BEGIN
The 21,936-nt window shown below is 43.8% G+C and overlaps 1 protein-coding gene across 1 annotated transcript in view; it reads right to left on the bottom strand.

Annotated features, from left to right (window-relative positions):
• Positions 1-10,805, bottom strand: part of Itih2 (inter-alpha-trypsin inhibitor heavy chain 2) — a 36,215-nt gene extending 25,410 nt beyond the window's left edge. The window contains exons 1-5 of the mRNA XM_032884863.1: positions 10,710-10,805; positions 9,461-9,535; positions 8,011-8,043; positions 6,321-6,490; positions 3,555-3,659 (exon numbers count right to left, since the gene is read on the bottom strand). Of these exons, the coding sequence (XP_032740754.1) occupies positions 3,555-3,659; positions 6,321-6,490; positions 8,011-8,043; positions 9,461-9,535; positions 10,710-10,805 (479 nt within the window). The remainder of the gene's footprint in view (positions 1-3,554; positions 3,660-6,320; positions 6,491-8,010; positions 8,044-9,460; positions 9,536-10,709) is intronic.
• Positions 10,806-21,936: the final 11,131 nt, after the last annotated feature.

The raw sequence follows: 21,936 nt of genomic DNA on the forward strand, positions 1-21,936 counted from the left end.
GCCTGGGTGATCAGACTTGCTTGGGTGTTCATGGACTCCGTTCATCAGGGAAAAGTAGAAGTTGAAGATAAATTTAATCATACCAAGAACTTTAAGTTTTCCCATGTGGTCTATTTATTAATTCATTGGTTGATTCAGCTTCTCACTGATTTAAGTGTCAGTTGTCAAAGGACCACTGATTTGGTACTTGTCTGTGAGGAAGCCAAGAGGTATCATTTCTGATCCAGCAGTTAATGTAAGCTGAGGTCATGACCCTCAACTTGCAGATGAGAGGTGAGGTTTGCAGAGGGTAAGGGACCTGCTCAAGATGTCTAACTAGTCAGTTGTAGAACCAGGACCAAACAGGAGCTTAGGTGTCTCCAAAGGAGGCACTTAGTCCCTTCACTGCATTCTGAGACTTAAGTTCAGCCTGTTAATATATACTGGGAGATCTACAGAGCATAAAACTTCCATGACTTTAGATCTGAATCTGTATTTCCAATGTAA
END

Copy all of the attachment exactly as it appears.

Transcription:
The 21,936-nt window shown below is 43.8% G+C and overlaps 1 protein-coding gene across 1 annotated transcript in view; it reads right to left on the bottom strand.

Annotated features, from left to right (window-relative positions):
• Positions 1-10,805, bottom strand: part of Itih2 (inter-alpha-trypsin inhibitor heavy chain 2) — a 36,215-nt gene extending 25,410 nt beyond the window's left edge. The window contains exons 1-5 of the mRNA XM_032884863.1: positions 10,710-10,805; positions 9,461-9,535; positions 8,011-8,043; positions 6,321-6,490; positions 3,555-3,659 (exon numbers count right to left, since the gene is read on the bottom strand). Of these exons, the coding sequence (XP_032740754.1) occupies positions 3,555-3,659; positions 6,321-6,490; positions 8,011-8,043; positions 9,461-9,535; positions 10,710-10,805 (479 nt within the window). The remainder of the gene's footprint in view (positions 1-3,554; positions 3,660-6,320; positions 6,491-8,010; positions 8,044-9,460; positions 9,536-10,709) is intronic.
• Positions 10,806-21,936: the final 11,131 nt, after the last annotated feature.

The raw sequence follows: 21,936 nt of genomic DNA on the forward strand, positions 1-21,936 counted from the left end.
GCCTGGGTGATCAGACTTGCTTGGGTGTTCATGGACTCCGTTCATCAGGGAAAAGTAGAAGTTGAAGATAAATTTAATCATACCAAGAACTTTAAGTTTTCCCATGTGGTCTATTTATTAATTCATTGGTTGATTCAGCTTCTCACTGATTTAAGTGTCAGTTGTCAAAGGACCACTGATTTGGTACTTGTCTGTGAGGAAGCCAAGAGGTATCATTTCTGATCCAGCAGTTAATGTAAGCTGAGGTCATGACCCTCAACTTGCAGATGAGAGGTGAGGTTTGCAGAGGGTAAGGGACCTGCTCAAGATGTCTAACTAGTCAGTTGTAGAACCAGGACCAAACAGGAGCTTAGGTGTCTCCAAAGGAGGCACTTAGTCCCTTCACTGCATTCTGAGACTTAAGTTCAGCCTGTTAATATATACTGGGAGATCTACAGAGCATAAAACTTCCATGACTTTAGATCTGAATCTGTATTTCCAATGTAA